When I'm in advance, it's my right of way as I've established the space first. So technically I'm within my right to dance a stationary figure. And if I'm competing, I'm not going to mind if this disturbs another couple's trajectory; It is actually to my advantage. On a social floor, I will be much more courteous -- especially when dancing ahead of a couple who may be of limited driving ability.
On the flip side, I would never "tailgate" someone so closely that I wasn't able to deviate should they decide to slow down or stop -- not unlike driving. The only time dancing a figure like Hover Cross should be a problem in a corner (or elsewhere for that matter) is when the approaching couple does not have the ability to maneuver... a rare instance, we hope.
We find that when we dance Standard on the same floor with other people doing American Silver, the two styles progress at different speeds. Sometimes this is a problem.
Really, they shouldn't. Silver level is composed primarily of traveling figures, punctuated with the occasional pause, similar to silver Standard. But then again, we're talking about what is, and not what should be. So I'll address that:
What I find is that American couples move just as fast but stop more often and for longer phrases of music (typically more of a problem in Gold and above, not as much in closed silver). But this doesn't usually cause as much of an issue as the fact that they take up so much more space in general, because their dance positions allow for it.
If you think it's difficult dancing Standard with a couple of American style dancers on a mixed social floor, try dancing Smooth in a competitive semi-final with 11 other Smooth couples. It isn't easy, but we do manage to get by somehow. The advantage you have as a standard dancer is the ability to make quicker changes, as you have more contact points and a more compact, controllable position. So it should be considerably easier for you as a standard dancer to make quick, on-the-fly adjustments.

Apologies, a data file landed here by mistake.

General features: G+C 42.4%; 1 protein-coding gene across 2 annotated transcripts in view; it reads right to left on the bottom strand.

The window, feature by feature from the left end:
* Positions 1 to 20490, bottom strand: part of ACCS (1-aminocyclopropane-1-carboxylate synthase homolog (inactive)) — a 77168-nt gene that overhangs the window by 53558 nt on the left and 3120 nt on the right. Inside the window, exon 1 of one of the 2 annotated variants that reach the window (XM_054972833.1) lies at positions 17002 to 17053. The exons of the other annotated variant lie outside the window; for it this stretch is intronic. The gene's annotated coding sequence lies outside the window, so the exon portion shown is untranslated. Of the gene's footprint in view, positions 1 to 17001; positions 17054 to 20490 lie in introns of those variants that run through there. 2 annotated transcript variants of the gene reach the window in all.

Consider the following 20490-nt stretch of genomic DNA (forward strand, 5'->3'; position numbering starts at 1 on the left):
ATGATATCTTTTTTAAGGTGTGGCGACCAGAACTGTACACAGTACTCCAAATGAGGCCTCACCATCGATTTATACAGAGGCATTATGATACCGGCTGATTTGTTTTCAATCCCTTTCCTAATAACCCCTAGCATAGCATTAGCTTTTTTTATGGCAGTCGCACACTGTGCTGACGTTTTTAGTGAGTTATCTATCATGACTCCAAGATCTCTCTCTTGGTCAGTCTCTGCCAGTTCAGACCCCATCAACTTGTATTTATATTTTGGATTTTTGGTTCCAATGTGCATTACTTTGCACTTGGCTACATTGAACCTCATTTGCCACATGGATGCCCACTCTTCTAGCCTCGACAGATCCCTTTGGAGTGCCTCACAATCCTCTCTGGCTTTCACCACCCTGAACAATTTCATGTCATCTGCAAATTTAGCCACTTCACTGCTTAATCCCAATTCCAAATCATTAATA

In the end I think it comes down to expectations and attitude. When I'm dancing at a party I expect people to be continually moving with only occasional stops, whereas during lesson time, I'm well aware that there could be a group of 4 people standing in one place for a good 45 minutes. If this was a party, I might find myself irritated with a permanent obstacle, but that's really a matter of expectations. I can deal with it at lesson time, so I should be able to deal with it equally well at a party.
Even the best of us can become occasionally frustrated with having to share our space, especially when it seems like the other parties are not "following the rules". If the problem is severe enough, I suppose you could complain to the studio manager. But most situations do not call for such extremes, and so I would suggest making your life easier by adjusting your mental approach: Rather than worrying about whether or not somebody else *should* be in your way, just look at every obstacle as an opportunity to improve your own floorcraft.
I had a teacher who would make us dance rounds, and while we were doing so she would jump in our way, push us over, and generally make life difficult. I paid good money for that, and it was worth every penny. I now do the same thing to my own students. The point is, when someone gets in your way, just whisper the word "opportunity" to yourself under your breath, and rate your own reaction on a scale of 1 to 10. How did you do? The more you practice, the better you become as a dancer. And the more opportunities you get to practice, the faster you improve. So obstacles are really free lessons. Keep that in mind, and you might just develop a fondness fo